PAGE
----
Bringing Tales to North America - A Conundrum

By Chad Awkerman

August 14, 2010

As an avid JRPG fan, I watch the news feverishly that comes out of my favorite Japanese developers. You see the results of that a lot if you keep up with the news on this site, because I feel some of these lesser-known titles could use all the press they can get, especially since some of them have the chance to come to Western regions via localization.

One of my favorite franchises, Namco-Bandai’s Tales series, has been mysteriously absent from the North American gaming scene for over two years now, which is an unusually long period of time for a gap in available franchise titles. The last game released over here was the Xbox 360 exclusive Tales of Vesperia. This is one of the games I originally bought an Xbox 360 to play (take note, Microsoft, someone outside of Japan actually buys your console to play JRPGs!). In fact, I consider it one of the best in the genre this generation.

It is quite disappointing, then, to see not a single Tales game released in North America since, not even the PS3 iteration of Tales of Vesperia, which has been out in Japan for over a year and includes additional content. Namco’s last statement on the matter mentioned that they have no plans to release the port outside of Japan. This seems to go contrary to a statement made by the English voice actor for the game’s main protagonist, Troy Baker. Baker confirmed that he had done additional voice acting work for the PS3 version of the game earlier this year.

Why haven’t we heard anything about this supposed North American PS3 version of Tales of Vesperia? Is Namco-Bandai really in that deep of financial trouble that they would snub their long-standing Sony-related fans on this side of the Pacific? Apparently so.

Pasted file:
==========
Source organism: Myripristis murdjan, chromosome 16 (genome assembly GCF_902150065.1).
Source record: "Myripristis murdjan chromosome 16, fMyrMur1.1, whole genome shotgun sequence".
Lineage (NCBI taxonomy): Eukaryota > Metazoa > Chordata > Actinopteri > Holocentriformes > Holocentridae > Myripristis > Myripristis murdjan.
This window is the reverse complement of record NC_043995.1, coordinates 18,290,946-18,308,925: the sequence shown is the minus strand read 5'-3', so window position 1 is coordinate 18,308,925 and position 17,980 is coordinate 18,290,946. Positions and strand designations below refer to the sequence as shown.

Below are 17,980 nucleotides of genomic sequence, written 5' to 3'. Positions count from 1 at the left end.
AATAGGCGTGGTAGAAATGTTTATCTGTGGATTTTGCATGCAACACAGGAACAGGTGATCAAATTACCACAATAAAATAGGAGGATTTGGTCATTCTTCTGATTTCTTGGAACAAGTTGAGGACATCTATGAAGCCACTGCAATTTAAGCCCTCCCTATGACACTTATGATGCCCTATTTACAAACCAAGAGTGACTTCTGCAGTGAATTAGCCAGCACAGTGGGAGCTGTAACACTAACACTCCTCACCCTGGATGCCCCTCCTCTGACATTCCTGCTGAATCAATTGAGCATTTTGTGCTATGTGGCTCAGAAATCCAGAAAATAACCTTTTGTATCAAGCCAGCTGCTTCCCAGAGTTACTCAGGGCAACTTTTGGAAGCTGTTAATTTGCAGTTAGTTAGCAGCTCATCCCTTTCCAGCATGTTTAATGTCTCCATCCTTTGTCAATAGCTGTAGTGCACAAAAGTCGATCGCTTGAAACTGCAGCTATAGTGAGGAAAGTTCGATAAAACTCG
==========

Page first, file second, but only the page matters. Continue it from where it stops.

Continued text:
Since the release of Tales of Vesperia in 2008, there have been many more Tales titles released and announced in and for Japan only, with no mention that they would ever see the light of day outside of that region. My thoughts, as a fan of the franchise, immediately go to ways we can rectify this. That, of course, leads me to look at other studios that do North American localization, and I start to wonder if Namco would, at some point, allow them to localize their precious Tales franchise, at least getting the game out there to fans outside of Japan.

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What companies would I look to for this localization work? Three spring to mind immediately: Atlus, NIS America and XSEED. To start off with, one of these publishers has actually gone on record as mentioning this situation when asked by a Tales fan on the PlayStation Blog. This came, of course, recently after the announcement that Namco-Bandai has three new Tales games in the works – Tales of Graces F for the PS3 (an HD remake of the Wii title), Tales of the World: Radiant Mythology 3 for the PSP and an unnamed original Tales title for the PS3.

On the possibility of localizing and publishing the Tales games, here’s what XSEED localization specialist Tom Lipschultz had to say when asked specifically about bringing the PSP Tales games to North America:

“Might be hard to pry those away from Bandai Namco. But we can try, I guess! We’ll look into it. Just keep your fingers crossed.”

Then someone asked about both the PS3 and PSP games, getting this response: